The trigger is a standard clothespin trigger in construction, but not materials. I use an industrial-strength clothespin, and a roofing nail as a catch. Hot glue the trigger onto the tube, reinforce with a zip-tie, and you’re done. Cover it up with a 1 ¼” trigger cover. This pic is from a much earlier prototype, but you get the idea.
For the grip, I just do as Carbon did on the SNAP-5 and the SNAP-6; drill two holes in a ½’’ cpvc endcap, screw it onto the 1 ¼” endcap, jam a ¾” boltsniper handle on the end, drill a couple of pilot holes in each side, screw it down, and reinforce with hot glue (to get rid of any annoying wiggling). Take special not of the screw placement; this is repeated on both sides.
Now, the stock. This needs to be both solid and comfortable. First, drill two pilot holes in each side of one side of a ¾” coupler, enlarge two of them to ¼” (access holes for your screwdriver), and screw the coupler onto the 1 ¼” endcap.
Reinforce the joint with a bit of hot glue (wherever I call for hot glue, you could also use epoxy, but I like to keep everything removable).
Now, build your stock out of ½” pvc; the pictured design is the one I find most comfortable, but use whatever works.
I use a ¾”x1/2” bushing to reduce it down; alternatively, you could just build the stock from ¾”, but ½” works fine, and is lighter and cheaper. I only recently made the jump to a ¾” coupler, but it works way better: it’s sturdier, and the extra bit of height keeps the plunger rod from barking your cheek. Screw it down, and you’re ready to go.
The screws that hold the stock and grip on also secure the 1 ¼” endcap to the pressure chamber. Be sure to drill a couple of vent holes somewhere behind the trigger; otherwise, a vacuum will be created when the plunger is released, slowing it significantly.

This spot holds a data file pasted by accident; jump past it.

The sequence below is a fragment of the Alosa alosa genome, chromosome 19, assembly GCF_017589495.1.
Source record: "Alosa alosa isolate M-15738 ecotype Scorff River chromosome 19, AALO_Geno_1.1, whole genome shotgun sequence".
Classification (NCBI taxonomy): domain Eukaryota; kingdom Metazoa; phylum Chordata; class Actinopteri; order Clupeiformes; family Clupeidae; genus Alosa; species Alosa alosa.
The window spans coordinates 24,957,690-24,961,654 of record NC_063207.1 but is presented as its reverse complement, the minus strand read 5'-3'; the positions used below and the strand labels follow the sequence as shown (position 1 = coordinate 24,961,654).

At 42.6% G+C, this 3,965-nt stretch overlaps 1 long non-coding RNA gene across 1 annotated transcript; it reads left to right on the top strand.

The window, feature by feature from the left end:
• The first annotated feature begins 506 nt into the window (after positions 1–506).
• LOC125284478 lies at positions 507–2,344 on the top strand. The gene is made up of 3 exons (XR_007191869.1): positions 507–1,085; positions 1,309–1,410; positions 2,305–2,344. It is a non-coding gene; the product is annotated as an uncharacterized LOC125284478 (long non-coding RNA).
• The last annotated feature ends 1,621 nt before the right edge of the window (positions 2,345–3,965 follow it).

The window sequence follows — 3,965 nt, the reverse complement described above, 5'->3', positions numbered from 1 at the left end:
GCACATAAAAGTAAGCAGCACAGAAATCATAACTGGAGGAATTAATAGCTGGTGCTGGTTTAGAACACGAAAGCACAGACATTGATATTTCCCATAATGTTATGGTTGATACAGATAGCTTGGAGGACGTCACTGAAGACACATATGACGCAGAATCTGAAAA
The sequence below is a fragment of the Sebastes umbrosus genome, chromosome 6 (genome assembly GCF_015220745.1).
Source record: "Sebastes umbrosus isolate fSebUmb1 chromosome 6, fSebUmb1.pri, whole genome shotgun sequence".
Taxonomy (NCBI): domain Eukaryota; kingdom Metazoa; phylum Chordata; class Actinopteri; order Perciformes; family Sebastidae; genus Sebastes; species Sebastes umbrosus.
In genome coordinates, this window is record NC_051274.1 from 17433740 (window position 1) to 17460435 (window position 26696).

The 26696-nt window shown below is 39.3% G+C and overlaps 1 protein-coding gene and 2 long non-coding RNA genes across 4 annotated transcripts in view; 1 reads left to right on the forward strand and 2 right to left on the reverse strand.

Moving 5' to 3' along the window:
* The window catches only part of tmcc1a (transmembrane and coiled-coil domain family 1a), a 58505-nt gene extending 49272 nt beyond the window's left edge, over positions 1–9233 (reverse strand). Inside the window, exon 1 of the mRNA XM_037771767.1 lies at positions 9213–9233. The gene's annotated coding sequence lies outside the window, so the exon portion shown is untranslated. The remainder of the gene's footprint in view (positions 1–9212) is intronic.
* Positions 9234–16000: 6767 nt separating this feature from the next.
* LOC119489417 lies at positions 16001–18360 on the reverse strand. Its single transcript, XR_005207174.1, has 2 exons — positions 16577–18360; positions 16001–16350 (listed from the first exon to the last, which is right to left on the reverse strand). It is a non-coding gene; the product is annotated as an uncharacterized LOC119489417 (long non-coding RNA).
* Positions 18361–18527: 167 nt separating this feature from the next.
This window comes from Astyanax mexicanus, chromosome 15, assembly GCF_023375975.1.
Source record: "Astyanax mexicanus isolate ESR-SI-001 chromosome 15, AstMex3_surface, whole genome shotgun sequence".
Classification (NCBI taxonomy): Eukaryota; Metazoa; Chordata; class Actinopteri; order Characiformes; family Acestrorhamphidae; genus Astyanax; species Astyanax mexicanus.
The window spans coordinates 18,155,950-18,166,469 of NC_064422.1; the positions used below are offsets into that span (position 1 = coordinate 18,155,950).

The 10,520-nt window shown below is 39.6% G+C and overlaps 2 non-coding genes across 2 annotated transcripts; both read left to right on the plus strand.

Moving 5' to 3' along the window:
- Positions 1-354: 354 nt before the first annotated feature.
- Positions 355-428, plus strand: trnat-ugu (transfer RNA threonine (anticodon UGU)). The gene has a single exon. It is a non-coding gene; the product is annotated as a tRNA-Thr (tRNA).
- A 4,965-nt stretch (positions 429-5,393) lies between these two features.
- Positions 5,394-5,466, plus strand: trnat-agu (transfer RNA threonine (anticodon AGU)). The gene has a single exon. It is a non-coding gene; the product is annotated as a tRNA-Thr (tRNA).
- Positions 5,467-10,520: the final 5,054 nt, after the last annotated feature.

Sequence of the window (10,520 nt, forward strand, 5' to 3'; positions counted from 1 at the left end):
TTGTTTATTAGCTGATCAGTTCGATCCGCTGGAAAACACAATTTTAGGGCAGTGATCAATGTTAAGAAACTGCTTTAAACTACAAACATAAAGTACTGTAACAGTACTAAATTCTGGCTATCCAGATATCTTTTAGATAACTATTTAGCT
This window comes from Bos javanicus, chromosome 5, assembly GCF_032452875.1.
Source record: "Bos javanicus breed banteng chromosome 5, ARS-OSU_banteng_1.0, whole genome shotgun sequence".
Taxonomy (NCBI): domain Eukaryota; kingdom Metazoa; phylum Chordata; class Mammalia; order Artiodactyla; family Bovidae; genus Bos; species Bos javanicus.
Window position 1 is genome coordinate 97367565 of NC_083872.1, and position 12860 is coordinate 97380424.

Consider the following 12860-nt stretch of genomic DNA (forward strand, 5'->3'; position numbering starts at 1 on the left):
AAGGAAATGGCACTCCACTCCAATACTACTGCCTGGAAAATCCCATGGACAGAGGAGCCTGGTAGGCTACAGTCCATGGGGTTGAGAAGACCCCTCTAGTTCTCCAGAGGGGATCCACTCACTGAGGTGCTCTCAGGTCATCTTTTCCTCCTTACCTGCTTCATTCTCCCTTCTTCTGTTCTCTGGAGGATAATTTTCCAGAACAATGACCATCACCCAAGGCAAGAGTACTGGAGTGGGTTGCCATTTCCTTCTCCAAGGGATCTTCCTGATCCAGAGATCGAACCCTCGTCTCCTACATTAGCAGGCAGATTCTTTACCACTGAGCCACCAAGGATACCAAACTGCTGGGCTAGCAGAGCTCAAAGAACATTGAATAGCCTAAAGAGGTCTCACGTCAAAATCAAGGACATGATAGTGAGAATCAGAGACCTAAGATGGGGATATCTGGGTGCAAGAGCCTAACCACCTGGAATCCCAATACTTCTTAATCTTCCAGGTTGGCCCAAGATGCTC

Finally, slap a fore-end on there. SNAPs tend to be skinny and bulbous—functional, but not too attractive (more importantly, such characteristics tend to be less than comfortable, especially with those screws sticking out all over the place). To start, cut a 1 ¼” coupler in half lengthwise, then cut the halves in half crosswise. The piece you want is on the left,next to a full coupler.
Take one of the pieces, and glue it on the pressure chamber, just ahead of the trigger guard. Now, cut 6” of 2” pvc, and split it down the middle, keeping your cuts as even as possible. Smooth the edges, and mount the resulting fore-end on the front coupler and the coupler piece, using a dab of hot glue on both.
The resulting blaster is extremely comfortable, solid in its construction, and very economical. I believe it to be a great alternative for those of us who want a blaster of this type, but don’t have access to a crossbow or plusbow (or who want something sturdy and cheap enough so that breakage is not really an issue). The SNAPbow is also quite powerful (somewhere between a crossbow and a plusbow), and very reliable in my experience. I believe it to be completely war-appropriate, as well. All feedback is appreciated. ~Rork
EDIT: gun porn time. There's one with a dogbone cpvc barrel, one with a 4-shot turret, and the first completed one, with a 6-shot turret and no foregrip.
ANOTHER EDIT: more detailed pics of how the business end of the plunger is made.
Of course, this piece just plugs right into the cut-down end cap. Happy building!
Edited by rork, 04 October 2008 - 05:35 PM.